Call & Response: Islands
Islands are a six-piece indie pop band from Montreal. They are led by former Unicorns member Nick Thorburn - the talented singer/songwriter/visual artist formerly known as Nick Diamonds. They just released their second album called Arm's Way on high profile label ANTI- (owned by Epitaph Records) and are playing tomorrow night at the Phoenix as part of a non-stop tour schedule even larger than the one they had for their debut full-length Return to the Sea.
I spoke to Islands member and former-Torontonian Patrick Gregoire about the making of the new record, what he thinks of Toronto, and the promise of sweet smelling hydrangeas.
Keep reading for the complete interview.
Why are you called Islands?
Patrick Gregoire: Nick named the band before my time. I've heard him offer up the explanation that it's a metaphor for the isolation and solitude of human beings. You can choose to believe him or not. I think it's just kind of catchy for the imagery, though occasionally confusing because it's plural with no article.
How would you describe your sound using only a noun?
Your band is quite multi-cultural. Is that something you're consciously proud of?
I guess we're rather Canadian that way, at least in the Toronto sense of the word. "Consciously proud" is a strong term. Self-aware would probably apply though. Race and culture is definitely something that we talk and joke about constantly. It's also something that has a profound impact on the music we play. I think that the Islands sound, especially as heard on Arm's Way, is very much a product of the intersection of each member of this band's background, cultural and otherwise. I guess I'm proud of that. I'm proud that we can reference basically the entirety of pop music, write proper three part counterpoint and make use of complex African rhythms all on the same record.
How does this new record compare/differ from your first?
Well, we were joking today about how the standard spiel for this question has become, "Well, the first was a project record, where as this one is more of a band effort". I guess that means that Islands has settled into a well-toured and intimately connected group of six musicians who sat down and very consciously composed a bunch of songs over a period of time. That bears very different fruit from a couple of people laying down skeletal song structures and then asking friends to improvise ideas overtop of them. Other differences include a turn toward the dark and expansive in the songwriting as well as a seriousness of production that wasn't on Return to the Sea.
Was this record easier or harder to make?
I hadn't yet joined the band when RTTS was made so I can't answer this one so well. If you re-phrase it as "Was this a hard record to make?" then I guess the answer is "yes" just because it always is. Recording music is a difficult and expensive task that takes a lot of jumping through hoops. Our old label wasn't exactly supportive when it came to going into the studio and so there was a lot of anxiety and delay at first. In some ways that turned out to be a blessing, because it forced us to rehearse, polish and refine our music to a level that I don't know we would have been able to achieve had we just gone straight into the studio after tour as we had originally planned. Adversity and challenge are often the boundaries artists need to push their creativity.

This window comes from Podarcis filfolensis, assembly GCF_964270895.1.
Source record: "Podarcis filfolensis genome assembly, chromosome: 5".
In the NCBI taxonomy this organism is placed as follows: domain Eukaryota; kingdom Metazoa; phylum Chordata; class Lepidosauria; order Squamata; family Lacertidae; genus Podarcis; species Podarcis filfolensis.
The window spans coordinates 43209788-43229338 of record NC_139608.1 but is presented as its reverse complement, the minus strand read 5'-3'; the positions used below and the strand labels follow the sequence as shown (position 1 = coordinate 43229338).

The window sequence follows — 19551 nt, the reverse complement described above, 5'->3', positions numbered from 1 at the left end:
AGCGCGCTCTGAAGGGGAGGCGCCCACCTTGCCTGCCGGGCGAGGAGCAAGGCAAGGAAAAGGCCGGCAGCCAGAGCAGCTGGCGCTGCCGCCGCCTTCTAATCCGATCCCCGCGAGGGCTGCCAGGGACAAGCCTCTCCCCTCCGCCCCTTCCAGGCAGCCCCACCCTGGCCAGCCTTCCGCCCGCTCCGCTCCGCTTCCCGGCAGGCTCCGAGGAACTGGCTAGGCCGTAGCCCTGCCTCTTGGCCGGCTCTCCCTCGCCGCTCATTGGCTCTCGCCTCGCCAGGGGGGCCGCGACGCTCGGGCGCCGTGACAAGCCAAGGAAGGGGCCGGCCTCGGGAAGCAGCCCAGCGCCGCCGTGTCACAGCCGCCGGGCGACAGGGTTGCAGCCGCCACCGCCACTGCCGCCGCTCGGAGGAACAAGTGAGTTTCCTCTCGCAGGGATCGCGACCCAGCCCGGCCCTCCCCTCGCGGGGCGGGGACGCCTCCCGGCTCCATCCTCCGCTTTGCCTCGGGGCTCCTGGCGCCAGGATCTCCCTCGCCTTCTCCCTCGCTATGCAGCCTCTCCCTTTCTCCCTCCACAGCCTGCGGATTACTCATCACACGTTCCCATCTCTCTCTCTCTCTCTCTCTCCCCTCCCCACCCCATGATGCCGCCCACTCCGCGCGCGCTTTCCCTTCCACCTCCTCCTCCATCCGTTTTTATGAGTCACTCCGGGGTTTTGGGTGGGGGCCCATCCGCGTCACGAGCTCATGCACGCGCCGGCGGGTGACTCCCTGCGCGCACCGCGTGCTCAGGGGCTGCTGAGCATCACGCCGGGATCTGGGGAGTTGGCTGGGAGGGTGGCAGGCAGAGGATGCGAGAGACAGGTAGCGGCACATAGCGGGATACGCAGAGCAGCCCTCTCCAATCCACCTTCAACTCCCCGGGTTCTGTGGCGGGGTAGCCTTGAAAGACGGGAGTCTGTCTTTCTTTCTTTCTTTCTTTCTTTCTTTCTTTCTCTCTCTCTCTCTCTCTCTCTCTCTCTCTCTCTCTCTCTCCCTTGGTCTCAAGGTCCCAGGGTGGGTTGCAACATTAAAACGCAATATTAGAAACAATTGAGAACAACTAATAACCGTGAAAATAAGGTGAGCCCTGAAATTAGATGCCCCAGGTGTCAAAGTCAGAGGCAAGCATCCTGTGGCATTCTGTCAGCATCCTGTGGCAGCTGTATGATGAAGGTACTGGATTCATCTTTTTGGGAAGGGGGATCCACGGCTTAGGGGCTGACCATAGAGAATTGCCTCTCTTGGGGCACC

What song on the new record are you most proud of?
I'm most proud of the "Arm". I think that it's the most concise and well-arranged song this band has ever made (running 5 minutes plus with at least 5 different repeating sections - I guess that's not saying much though...). I think it represents Islands finally writing together with ideas that really interact between instruments and vocals all the way through. It's a solid whole that we'd never managed to make before.
Have any of you lived in Toronto? What do you like about our city?
I actually grew up in the West End so it's a pretty dear place to me. I like the sheer size of the city. I found out a while ago that it's the 5th largest city on the continent, which feels good to achieve for a Canadian city. It's sprawling and diverse in a way that's really comforting. There's anonymity in that kind of size. I also like the amazing health and creativity of the music coming out of there right now: Nif-D, $100, Final Fantasy, Wavelength, Wyrd Visions and Blocks Recording Club are all scenes and artists who I admire quite a lot. Also, street meat. They don't have that in Montreal.
What do you dislike?
Cover charges everywhere. The viral spread of condos. I see neighborhoods and places of my childhood swallowed whole by towers and development. What's happening in the forest at Cherry Beach? I debate this with my Father a lot (he's an architect and so sees more merit in some of these things than I do). I suppose there's health in urban renewal, but I also think that there's another kind of health in the stagnancy of a place like Montreal. Not to be another Toronto ex-pat in MTL who forgets his roots and shits all over his hometown. We all know how the world needs more of those.
Where is your favourite place to enjoy the sun?
Cherry Beach, The Jersey Shore, my rooftop. I actually don't do a lot of this. I'm not a good loafer. I get anxious.
What can people expect to see/hear/feel at your Phoenix show?
This one stumped the crap out of me. My bandmate Aaron offers this: "A delightful array of flickering objects that arouse and delight the senses accompanied by the sweet smell of hydrangeas, all underpinned by the fragrant taste of youthful inhibition in the air".
Call & Response is a series of Q&A's with bands/artists from or playing in Toronto. Photo: Melissa Trott.
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